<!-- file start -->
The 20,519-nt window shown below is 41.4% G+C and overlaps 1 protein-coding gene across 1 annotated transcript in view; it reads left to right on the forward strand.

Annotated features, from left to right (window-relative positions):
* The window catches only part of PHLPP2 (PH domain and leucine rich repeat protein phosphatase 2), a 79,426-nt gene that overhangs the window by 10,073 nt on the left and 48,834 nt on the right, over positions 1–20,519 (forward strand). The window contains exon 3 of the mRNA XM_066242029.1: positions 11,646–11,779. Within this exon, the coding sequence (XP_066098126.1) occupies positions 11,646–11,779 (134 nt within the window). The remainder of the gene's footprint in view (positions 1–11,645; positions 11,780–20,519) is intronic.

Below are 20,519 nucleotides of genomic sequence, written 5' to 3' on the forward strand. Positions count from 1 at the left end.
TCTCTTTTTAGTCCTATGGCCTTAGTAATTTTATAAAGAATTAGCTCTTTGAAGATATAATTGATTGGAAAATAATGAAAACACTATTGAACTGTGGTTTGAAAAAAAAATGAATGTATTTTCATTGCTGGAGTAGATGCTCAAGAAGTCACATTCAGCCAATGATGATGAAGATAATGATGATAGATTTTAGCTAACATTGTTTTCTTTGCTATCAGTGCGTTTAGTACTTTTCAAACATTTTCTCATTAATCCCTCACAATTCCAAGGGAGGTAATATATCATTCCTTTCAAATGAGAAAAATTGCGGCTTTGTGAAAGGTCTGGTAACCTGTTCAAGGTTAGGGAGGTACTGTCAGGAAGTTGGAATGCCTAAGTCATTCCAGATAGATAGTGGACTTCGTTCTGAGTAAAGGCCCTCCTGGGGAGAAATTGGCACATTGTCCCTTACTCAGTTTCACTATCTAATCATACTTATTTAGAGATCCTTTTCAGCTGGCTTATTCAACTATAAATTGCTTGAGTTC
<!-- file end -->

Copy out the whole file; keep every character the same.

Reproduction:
The 20,519-nt window shown below is 41.4% G+C and overlaps 1 protein-coding gene across 1 annotated transcript in view; it reads left to right on the forward strand.

Annotated features, from left to right (window-relative positions):
* The window catches only part of PHLPP2 (PH domain and leucine rich repeat protein phosphatase 2), a 79,426-nt gene that overhangs the window by 10,073 nt on the left and 48,834 nt on the right, over positions 1–20,519 (forward strand). The window contains exon 3 of the mRNA XM_066242029.1: positions 11,646–11,779. Within this exon, the coding sequence (XP_066098126.1) occupies positions 11,646–11,779 (134 nt within the window). The remainder of the gene's footprint in view (positions 1–11,645; positions 11,780–20,519) is intronic.

Below are 20,519 nucleotides of genomic sequence, written 5' to 3' on the forward strand. Positions count from 1 at the left end.
TCTCTTTTTAGTCCTATGGCCTTAGTAATTTTATAAAGAATTAGCTCTTTGAAGATATAATTGATTGGAAAATAATGAAAACACTATTGAACTGTGGTTTGAAAAAAAAATGAATGTATTTTCATTGCTGGAGTAGATGCTCAAGAAGTCACATTCAGCCAATGATGATGAAGATAATGATGATAGATTTTAGCTAACATTGTTTTCTTTGCTATCAGTGCGTTTAGTACTTTTCAAACATTTTCTCATTAATCCCTCACAATTCCAAGGGAGGTAATATATCATTCCTTTCAAATGAGAAAAATTGCGGCTTTGTGAAAGGTCTGGTAACCTGTTCAAGGTTAGGGAGGTACTGTCAGGAAGTTGGAATGCCTAAGTCATTCCAGATAGATAGTGGACTTCGTTCTGAGTAAAGGCCCTCCTGGGGAGAAATTGGCACATTGTCCCTTACTCAGTTTCACTATCTAATCATACTTATTTAGAGATCCTTTTCAGCTGGCTTATTCAACTATAAATTGCTTGAGTTC